Just curious...OP, how have you decided to handle the situation?

Jaelle

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Re: When a former friend realizes they're "former"
« Reply #21 on: October 31, 2012, 02:20:58 PM »
So am I. :P This punches a number of my buttons.

The whole of-course-I'm-invited comment ... just UGH.
“She was already learning that if you ignore the rules people will, half the time, quietly rewrite them so that they don't apply to you.”
― Terry Pratchett, Equal Rites

TootsNYC

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Re: When a former friend realizes they're "former"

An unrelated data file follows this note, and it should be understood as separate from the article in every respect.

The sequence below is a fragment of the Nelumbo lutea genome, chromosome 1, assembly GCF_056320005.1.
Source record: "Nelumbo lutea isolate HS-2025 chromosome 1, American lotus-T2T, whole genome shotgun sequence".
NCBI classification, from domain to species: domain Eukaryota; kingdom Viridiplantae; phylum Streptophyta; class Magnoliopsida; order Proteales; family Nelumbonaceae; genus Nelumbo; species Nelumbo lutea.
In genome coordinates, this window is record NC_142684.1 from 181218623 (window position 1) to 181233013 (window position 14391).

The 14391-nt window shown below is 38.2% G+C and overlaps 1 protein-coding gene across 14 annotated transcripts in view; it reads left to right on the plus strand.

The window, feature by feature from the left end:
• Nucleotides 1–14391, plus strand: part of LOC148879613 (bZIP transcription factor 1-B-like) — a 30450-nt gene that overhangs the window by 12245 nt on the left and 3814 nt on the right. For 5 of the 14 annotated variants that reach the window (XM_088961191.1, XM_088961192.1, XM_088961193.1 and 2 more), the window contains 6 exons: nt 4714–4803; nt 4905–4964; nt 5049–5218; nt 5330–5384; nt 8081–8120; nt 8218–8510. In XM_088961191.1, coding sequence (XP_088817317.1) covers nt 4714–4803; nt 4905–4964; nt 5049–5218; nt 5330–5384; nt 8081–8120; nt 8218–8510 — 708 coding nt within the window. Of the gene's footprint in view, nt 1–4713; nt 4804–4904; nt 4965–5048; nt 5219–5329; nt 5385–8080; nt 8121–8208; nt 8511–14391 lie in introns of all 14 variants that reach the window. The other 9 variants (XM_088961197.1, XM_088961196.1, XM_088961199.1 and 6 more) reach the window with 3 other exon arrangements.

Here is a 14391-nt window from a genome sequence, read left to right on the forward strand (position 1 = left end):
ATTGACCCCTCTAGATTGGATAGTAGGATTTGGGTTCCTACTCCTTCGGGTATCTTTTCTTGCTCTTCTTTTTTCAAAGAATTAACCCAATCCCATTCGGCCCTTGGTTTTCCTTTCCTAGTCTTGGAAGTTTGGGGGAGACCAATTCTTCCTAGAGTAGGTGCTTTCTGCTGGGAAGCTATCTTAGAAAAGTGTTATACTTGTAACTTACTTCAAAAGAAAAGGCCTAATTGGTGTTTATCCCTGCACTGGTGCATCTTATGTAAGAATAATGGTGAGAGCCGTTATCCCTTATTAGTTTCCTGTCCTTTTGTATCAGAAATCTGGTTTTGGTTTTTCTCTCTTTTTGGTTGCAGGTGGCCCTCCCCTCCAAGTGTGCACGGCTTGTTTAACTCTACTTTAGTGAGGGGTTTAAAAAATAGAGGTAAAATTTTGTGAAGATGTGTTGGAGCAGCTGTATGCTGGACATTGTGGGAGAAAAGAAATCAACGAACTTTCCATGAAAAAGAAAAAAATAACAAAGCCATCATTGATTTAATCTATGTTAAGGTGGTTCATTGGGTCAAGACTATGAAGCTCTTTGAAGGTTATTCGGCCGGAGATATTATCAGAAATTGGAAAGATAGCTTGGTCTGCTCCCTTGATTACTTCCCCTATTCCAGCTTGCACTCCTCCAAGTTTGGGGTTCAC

« Reply #22 on: October 31, 2012, 02:34:18 PM »
I wouldn't really want to get into the whole confrontation--I think I'd email back, "Sorry--I didn't invite you. This is a slightly different grouping of people."

I'm a fan of being Teflon in these situations.

And I would also be quietly saying to anyone who knows us both, "I'm distancing myself, I need a break, so please don't mention my parties or the times we're getting together."

Texas Mom

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Re: When a former friend realizes they're "former"
« Reply #23 on: November 01, 2012, 12:26:21 AM »
I wouldn't really want to get into the whole confrontation--I think I'd email back, "Sorry--I didn't invite you. This is a slightly different grouping of people."

I'm a fan of being Teflon in these situations.

And I would also be quietly saying to anyone who knows us both, "I'm distancing myself, I need a break, so please don't mention my parties or the times we're getting together."

^
This